Scientific Name: Dolichotis patagonum
Description: Patagonian mara are large, long-legged rodents with long ears and short tails. They look like a combination of rabbit and deer but are closely related to capybara and guinea pigs. They have a grayish-brown coat and a lighter underbelly with orange-brown cheeks, throat, and flanks. They have four toes on their front feet and three on their hind feet. Mara are around 70cm (27.5 inches) long and weigh between 8-16kg (17.5-35.5lbs).
Diet: Herbivores eating mainly grasses and shrubs as well as nuts, seeds, fruit and flowers. In desert areas they will eat cactuses. They spend a third of their time grazing so like all rodents they have continuously growing teeth to keep up with the wear.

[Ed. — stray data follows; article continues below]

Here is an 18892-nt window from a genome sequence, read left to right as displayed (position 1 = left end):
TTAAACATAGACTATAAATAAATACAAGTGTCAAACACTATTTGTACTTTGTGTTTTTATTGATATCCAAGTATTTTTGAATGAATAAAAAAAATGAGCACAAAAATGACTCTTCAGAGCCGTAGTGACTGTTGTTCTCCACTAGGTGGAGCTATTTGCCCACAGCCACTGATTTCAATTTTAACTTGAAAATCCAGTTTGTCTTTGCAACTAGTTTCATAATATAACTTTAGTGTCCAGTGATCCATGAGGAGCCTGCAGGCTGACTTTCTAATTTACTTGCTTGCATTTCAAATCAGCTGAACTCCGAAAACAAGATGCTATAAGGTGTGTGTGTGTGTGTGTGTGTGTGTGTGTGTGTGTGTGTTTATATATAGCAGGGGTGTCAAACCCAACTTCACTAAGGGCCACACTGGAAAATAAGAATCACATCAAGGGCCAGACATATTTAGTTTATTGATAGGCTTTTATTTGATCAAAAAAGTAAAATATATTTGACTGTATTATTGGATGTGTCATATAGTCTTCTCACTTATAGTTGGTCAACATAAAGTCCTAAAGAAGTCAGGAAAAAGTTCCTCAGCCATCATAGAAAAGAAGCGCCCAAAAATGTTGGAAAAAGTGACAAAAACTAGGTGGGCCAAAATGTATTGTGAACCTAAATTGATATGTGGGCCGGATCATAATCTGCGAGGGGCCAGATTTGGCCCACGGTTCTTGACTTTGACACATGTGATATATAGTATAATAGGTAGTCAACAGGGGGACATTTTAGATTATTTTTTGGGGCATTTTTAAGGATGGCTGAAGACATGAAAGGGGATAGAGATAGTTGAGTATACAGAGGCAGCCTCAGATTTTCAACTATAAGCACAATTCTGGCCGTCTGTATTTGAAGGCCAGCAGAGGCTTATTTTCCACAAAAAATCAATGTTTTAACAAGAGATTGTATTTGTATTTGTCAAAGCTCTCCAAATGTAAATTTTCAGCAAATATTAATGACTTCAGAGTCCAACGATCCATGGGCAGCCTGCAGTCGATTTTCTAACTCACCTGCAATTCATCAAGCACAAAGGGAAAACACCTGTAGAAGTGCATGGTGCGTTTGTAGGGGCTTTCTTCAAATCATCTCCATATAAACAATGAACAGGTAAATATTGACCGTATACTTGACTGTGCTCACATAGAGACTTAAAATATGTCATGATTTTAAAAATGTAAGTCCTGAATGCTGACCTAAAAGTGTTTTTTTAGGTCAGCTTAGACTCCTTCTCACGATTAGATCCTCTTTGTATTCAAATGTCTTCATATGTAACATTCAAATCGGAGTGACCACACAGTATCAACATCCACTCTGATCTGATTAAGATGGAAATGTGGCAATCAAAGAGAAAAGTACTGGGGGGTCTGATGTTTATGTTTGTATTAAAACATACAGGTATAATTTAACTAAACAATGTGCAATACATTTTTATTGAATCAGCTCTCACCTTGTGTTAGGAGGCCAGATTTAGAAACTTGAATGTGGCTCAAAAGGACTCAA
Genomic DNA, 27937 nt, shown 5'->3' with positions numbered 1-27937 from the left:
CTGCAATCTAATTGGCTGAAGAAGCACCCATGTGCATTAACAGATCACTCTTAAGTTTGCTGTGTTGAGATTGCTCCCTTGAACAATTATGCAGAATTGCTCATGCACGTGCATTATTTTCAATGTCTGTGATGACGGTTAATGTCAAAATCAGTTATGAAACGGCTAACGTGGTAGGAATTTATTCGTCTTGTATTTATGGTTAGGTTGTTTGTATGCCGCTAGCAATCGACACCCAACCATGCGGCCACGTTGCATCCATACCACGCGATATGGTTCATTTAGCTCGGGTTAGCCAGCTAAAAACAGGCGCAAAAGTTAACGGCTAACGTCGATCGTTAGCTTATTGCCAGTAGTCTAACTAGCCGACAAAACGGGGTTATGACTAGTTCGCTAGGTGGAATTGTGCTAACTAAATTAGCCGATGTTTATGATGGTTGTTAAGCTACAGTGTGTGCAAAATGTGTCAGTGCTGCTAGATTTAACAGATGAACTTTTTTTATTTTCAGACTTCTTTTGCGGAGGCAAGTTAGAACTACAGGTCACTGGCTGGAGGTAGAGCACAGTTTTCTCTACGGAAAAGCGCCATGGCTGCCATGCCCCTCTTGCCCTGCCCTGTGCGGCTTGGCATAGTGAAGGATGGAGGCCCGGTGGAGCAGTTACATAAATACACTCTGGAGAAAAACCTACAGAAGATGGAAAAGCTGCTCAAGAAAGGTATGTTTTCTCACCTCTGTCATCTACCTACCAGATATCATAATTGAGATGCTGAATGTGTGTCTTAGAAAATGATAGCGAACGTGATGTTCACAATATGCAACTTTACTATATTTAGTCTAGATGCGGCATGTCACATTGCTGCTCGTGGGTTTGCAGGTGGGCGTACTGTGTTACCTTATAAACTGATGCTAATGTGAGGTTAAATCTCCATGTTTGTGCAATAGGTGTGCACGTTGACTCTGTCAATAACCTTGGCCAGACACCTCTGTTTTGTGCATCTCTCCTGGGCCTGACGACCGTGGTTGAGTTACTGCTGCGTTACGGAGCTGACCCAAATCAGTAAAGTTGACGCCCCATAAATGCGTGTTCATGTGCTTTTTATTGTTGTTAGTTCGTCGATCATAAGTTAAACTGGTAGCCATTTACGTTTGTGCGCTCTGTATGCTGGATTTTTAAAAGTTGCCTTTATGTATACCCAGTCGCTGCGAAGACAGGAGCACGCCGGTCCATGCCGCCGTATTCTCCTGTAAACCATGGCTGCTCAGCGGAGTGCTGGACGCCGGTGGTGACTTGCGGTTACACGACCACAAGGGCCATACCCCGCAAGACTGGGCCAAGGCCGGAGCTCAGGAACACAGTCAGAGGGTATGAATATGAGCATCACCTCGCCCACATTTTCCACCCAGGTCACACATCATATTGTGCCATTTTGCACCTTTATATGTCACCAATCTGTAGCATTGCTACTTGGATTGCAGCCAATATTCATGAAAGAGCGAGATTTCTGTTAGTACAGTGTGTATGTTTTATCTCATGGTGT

Life Cycle: Mara mate for life with the male being fiercely protective of the female. Females typically have one litter a year but are capable of having three to four litters in ideal situations. After a gestation of 90-100 days, the female gives birth to 1-3 well-developed young which she keeps in a communal burrow shared with 15-20 other pairs of mara. The mother recognizes her young by scent and sound mostly and generally will not feed another mara’s babies. After around 75 days the young are weaned off their mother’s milk and leave the burrow when they are four months old.
Habitat: Mara roam the grasslands, shrublands, forests, and deserts of lowland Argentina. The home territory of a pair of mara can cover 98 hectares (242 acres). They dig burrows and can run 45km/hr (28mph) but spend a lot of time basking in the sun.
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Wild Fact: Mara can walk, hop, gallop, and stot – bounding with stiff legs – a movement typically seen in deer, antelope, and gazelle.